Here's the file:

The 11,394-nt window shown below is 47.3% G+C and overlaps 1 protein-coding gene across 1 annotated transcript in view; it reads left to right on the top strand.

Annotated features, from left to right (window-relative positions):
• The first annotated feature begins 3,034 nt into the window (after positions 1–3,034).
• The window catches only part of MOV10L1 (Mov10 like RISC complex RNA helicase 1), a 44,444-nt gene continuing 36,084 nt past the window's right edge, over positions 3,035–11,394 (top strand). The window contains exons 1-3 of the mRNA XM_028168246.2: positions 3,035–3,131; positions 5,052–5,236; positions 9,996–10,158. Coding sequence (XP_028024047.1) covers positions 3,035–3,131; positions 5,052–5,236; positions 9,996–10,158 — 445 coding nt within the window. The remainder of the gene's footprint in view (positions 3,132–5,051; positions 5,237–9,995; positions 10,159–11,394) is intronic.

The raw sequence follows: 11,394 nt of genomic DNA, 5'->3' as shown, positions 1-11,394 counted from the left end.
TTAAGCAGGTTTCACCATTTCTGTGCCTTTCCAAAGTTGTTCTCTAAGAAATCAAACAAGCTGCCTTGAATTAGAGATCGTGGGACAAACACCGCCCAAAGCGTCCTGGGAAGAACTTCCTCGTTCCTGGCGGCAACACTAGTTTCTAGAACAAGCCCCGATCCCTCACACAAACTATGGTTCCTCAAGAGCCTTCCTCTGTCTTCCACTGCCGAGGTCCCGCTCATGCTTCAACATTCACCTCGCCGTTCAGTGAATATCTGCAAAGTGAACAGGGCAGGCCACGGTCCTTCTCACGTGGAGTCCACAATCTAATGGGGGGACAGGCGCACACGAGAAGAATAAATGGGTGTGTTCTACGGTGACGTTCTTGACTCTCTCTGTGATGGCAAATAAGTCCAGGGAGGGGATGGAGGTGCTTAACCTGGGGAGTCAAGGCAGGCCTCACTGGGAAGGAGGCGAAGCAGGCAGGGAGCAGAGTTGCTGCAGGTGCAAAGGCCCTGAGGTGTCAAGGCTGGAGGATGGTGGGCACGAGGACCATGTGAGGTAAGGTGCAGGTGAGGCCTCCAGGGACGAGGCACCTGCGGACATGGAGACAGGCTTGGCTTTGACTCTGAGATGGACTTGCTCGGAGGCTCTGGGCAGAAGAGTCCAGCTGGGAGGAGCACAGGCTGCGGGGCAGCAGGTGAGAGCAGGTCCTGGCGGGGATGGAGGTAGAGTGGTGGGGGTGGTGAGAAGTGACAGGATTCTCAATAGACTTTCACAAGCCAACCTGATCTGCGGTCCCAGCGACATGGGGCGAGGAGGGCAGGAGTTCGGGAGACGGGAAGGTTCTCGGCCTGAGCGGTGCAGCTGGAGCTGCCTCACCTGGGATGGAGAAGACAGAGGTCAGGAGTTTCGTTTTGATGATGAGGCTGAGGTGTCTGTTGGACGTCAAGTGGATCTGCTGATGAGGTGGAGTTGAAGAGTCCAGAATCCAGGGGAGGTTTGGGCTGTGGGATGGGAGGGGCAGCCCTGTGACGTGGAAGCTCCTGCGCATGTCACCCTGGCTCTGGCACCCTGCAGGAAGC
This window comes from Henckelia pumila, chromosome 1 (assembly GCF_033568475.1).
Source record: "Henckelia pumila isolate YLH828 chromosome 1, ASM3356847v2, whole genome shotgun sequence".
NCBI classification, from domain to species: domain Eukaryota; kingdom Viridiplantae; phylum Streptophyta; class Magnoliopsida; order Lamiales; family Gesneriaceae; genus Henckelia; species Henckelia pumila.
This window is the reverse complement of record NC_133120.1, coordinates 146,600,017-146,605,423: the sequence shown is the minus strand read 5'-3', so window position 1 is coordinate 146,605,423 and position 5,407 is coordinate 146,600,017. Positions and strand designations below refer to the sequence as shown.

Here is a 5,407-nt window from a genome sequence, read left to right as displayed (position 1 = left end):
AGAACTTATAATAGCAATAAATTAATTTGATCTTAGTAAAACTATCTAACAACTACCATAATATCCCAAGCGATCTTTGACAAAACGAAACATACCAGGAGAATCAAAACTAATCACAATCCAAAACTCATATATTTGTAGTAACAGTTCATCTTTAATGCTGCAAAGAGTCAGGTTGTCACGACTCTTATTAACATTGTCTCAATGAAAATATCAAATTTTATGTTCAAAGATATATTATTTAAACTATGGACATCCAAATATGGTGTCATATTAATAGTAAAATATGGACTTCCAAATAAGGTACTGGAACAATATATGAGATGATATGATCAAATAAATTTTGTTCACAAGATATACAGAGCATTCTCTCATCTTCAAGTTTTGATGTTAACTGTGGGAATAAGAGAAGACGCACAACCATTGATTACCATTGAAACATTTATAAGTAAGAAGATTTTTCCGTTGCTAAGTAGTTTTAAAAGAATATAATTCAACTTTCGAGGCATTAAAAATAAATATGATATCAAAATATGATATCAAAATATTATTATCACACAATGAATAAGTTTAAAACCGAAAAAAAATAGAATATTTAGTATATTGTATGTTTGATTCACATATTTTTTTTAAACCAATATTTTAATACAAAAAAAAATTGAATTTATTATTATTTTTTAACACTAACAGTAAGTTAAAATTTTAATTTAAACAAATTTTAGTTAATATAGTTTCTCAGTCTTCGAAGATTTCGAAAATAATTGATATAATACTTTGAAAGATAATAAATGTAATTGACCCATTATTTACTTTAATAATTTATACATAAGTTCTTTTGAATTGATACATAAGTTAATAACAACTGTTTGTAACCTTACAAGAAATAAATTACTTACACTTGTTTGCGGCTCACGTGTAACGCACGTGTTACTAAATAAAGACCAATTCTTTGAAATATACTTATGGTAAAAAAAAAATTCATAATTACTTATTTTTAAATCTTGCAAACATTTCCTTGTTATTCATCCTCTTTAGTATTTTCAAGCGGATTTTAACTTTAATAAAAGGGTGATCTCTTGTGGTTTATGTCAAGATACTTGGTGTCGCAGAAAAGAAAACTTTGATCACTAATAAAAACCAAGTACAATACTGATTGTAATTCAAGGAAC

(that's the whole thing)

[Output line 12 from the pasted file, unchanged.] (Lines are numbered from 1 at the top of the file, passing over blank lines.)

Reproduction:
AGAACTTATAATAGCAATAAATTAATTTGATCTTAGTAAAACTATCTAACAACTACCATAATATCCCAAGCGATCTTTGACAAAACGAAACATACCAGGAGAATCAAAACTAATCACAATCCAAAACTCATATATTTGTAGTAACAGTTCATCTTTAATGCTGCAAAGAGTCAGGTTGTCACGACTCTTATTAACATTGTCTCAATGAAAATATCAAATTTTATGTTCAAAGATATATTATTTAAACTATGGACATCCAAATATGGTGTCATATTAATAGTAAAATATGGACTTCCAAATAAGGTACTGGAACAATATATGAGATGATATGATCAAATAAATTTTGTTCACAAGATATACAGAGCATTCTCTCATCTTCAAGTTTTGATGTTAACTGTGGGAATAAGAGAAGACGCACAACCATTGATTACCATTGAAACATTTATAAGTAAGAAGATTTTTCCGTTGCTAAGTAGTTTTAAAAGAATATAATTCAACTTTCGAGGCATTAAAAATAAATATGATATCAAAATATGATATCAAAATATTATTATCACACAATGAATAAGTTTAAAACCGAAAAAAAATAGAATATTTAGTATATTGTATGTTTGATTCACATATTTTTTTTAAACCAATATTTTAATACAAAAAAAAATTGAATTTATTATTATTTTTTAACACTAACAGTAAGTTAAAATTTTAATTTAAACAAATTTTAGTTAATATAGTTTCTCAGTCTTCGAAGATTTCGAAAATAATTGATATAATACTTTGAAAGATAATAAATGTAATTGACCCATTATTTACTTTAATAATTTATACATAAGTTCTTTTGAATTGATACATAAGTTAATAACAACTGTTTGTAACCTTACAAGAAATAAATTACTTACACTTGTTTGCGGCTCACGTGTAACGCACGTGTTACTAAATAAAGACCAATTCTTTGAAATATACTTATGGTAAAAAAAAAATTCATAATTACTTATTTTTAAATCTTGCAAACATTTCCTTGTTATTCATCCTCTTTAGTATTTTCAAGCGGATTTTAACTTTAATAAAAGGGTGATCTCTTGTGGTTTATGTCAAGATACTTGGTGTCGCAGAAAAGAAAACTTTGATCACTAATAAAAACCAAGTACAATACTGATTGTAATTCAAGGAAC